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How to Raise a Reader

Eight tips for getting your kids hooked on books -- ebooks or the paper kind.

Topics: Learning Reading

Kids become lifelong readers for all kinds of reasons. Sometimes there's one key book that captures a kid's imagination. Other times, a teacher assigns a great book that sparks a hunger for more big ideas and fine writing. Or a librarian puts the right book in a kid's hands just when they need it. Or kids see parents, caregivers, or siblings read for pleasure.

Here are our best tips for nurturing a love of reading that can last a lifetime:

Read to little kids and big kids.

It's cozy reading to little ones on your lap, cuddling next to you, or falling asleep in bed as you enjoy picture books together. Children will remember the closeness as well as the story. And many kids still enjoy read-alouds well after they learn to read on their own. They benefit from hearing the rhythm of the language, learning correct pronunciation, asking questions, and getting to relax and just take in the story.

Discover book series.

Many kids become book lovers for life after getting hooked on a book series. There are lots of good ones that keep kids hungry for the next installment. Some reliable choices: Dog Man, Judy Moody, and Stella Diaz for beginning readers; Dragons in a Bag, Harry Potter, and Percy Jackson for middle graders; Divergent, The Shadowshaper Cypher, and To All the Boys I've Loved Before for teens.

Count on old favorites.

Some titles are considered classic books for kids because they engage readers generation after generation. Try introducing books you loved as a kid: Corduroy, Charlotte's Web, the Narnia books.

Pick books about the things your reader loves.

If they're wild about vehicles, find books about cars, trucks, and trains. If your reader craves superheroes, princesses, or ghosts, find books with those characters. Librarians, booksellers, and internet searches will help you discover books on any favorite topic.

Feed kids funny stories.

Humor is a great pathway to book loving. Some parents wrestle with letting their children read Captain Underpants, or Diary of a Wimpy Kid, or other funny books for kids that feature youngsters getting in trouble. Talk with your kids about the content, but keep in mind that kids eat these books up not because they want to imitate the characters' behavior -- they just enjoy trying it on for size while reading the story.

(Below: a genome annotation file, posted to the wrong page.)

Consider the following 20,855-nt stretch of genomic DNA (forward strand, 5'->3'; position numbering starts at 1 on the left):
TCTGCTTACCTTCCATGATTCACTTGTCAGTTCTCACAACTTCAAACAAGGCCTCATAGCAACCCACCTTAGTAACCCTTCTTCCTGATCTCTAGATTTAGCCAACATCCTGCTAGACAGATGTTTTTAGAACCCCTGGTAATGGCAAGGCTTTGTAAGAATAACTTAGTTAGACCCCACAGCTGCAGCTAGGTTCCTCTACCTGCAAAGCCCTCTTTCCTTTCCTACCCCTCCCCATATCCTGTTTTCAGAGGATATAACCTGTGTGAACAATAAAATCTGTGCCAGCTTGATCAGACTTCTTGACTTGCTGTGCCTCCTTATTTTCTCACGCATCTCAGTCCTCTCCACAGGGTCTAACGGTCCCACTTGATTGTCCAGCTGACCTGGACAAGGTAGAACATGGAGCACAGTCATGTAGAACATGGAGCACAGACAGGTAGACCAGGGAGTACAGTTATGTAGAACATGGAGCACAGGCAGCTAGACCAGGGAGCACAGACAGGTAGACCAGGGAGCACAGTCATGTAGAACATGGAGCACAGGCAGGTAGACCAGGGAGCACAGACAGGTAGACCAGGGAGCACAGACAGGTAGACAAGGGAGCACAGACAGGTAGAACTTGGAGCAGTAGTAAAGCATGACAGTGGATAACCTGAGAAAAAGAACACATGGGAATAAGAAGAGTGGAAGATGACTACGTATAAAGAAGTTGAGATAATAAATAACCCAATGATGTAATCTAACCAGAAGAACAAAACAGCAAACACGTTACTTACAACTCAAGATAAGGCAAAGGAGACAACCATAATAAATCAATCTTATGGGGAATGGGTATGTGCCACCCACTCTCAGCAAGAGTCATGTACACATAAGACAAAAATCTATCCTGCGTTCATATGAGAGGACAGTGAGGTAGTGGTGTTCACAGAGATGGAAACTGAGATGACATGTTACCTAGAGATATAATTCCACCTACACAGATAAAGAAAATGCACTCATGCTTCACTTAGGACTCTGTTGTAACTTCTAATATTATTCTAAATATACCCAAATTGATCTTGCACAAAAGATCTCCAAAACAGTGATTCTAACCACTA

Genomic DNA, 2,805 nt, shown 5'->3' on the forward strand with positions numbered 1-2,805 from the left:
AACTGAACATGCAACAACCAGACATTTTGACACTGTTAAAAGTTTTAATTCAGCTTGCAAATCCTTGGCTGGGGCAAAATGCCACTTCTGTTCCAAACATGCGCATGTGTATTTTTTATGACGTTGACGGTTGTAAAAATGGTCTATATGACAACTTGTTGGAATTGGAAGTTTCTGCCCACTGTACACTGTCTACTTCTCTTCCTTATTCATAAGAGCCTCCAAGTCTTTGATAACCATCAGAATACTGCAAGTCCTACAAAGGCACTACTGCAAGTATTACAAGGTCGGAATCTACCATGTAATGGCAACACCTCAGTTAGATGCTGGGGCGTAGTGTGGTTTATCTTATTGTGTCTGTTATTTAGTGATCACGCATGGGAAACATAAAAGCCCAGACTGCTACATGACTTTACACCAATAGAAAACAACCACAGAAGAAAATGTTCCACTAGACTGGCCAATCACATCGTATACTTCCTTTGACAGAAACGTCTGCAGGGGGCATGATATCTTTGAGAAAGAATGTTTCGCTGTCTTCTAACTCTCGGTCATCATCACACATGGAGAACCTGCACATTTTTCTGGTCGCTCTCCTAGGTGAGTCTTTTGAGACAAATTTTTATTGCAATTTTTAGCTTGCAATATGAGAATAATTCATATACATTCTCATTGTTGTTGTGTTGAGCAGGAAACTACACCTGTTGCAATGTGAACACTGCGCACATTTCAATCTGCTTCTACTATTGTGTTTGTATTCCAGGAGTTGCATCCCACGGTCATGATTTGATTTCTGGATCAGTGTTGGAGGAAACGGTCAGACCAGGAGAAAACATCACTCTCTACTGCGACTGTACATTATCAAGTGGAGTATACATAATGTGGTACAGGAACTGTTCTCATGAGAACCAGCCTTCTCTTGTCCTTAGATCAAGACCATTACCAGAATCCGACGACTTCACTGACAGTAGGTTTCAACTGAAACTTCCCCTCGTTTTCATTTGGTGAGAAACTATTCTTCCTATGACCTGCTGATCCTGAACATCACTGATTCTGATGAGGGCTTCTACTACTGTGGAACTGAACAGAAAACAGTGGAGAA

Mix it up with comics.

Graphic novels are among the hottest trends in children's publishing, and they can get kids hooked on reading. Kids may start with Squish and Babymouse and move on to more layered fare such as El Deafo and New Kid. You can even find graphic novels that teach history.

Check out ebooks.

Reading digital books can be especially engaging for boys and reluctant readers, and you can download or access many books on an ereader, tablet, or phone, which make them a great choice for car rides, travel, and reading in bed. Find free ebooks at Internet Archive, Project Gutenberg, and Open Library. Or use your library card to check out books using the Libby app.

Make reading a family value.

Take your kids to the library regularly to choose books and hear story times. Bring them along to browse your local bookstore, hunt for low-cost books at used bookstores or secondhand shops, or look for books placed in Little Free Libraries you may find on the street. Show kids that finding a good book is like a treasure hunt. Set aside time for reading only -- turning off the TV, computer, and cellphone. Read to little ones at bedtime and provide time and space for your kids to read for pleasure in the car (if they don't get carsick!), after homework is done, or on their own before bed. Warning: It could be habit-forming!

Regan McMahon

Regan has been reviewing children's books for more than 20 years, and was for almost 12 years the Books editor at Common Sense Media. A journalist and former book editor for the San Francisco Chronicle, she cites as one of her toughest assignments having to read and review the 784-page Harry Potter and the Deathly Hallows on deadline in 48 hours. Regan is also a published author whose book Revolution in the Bleachers: How Parents Can Take Back Family Life in a World Gone Crazy Over Youth Sports grew out of her experience keeping up with two athletic kids. She earned a B.A., teaching credential, and master's degree in the teaching of French at the University of California at Berkeley -- reflecting a passion she's had for all things French since reading Eloise in Paris as a child.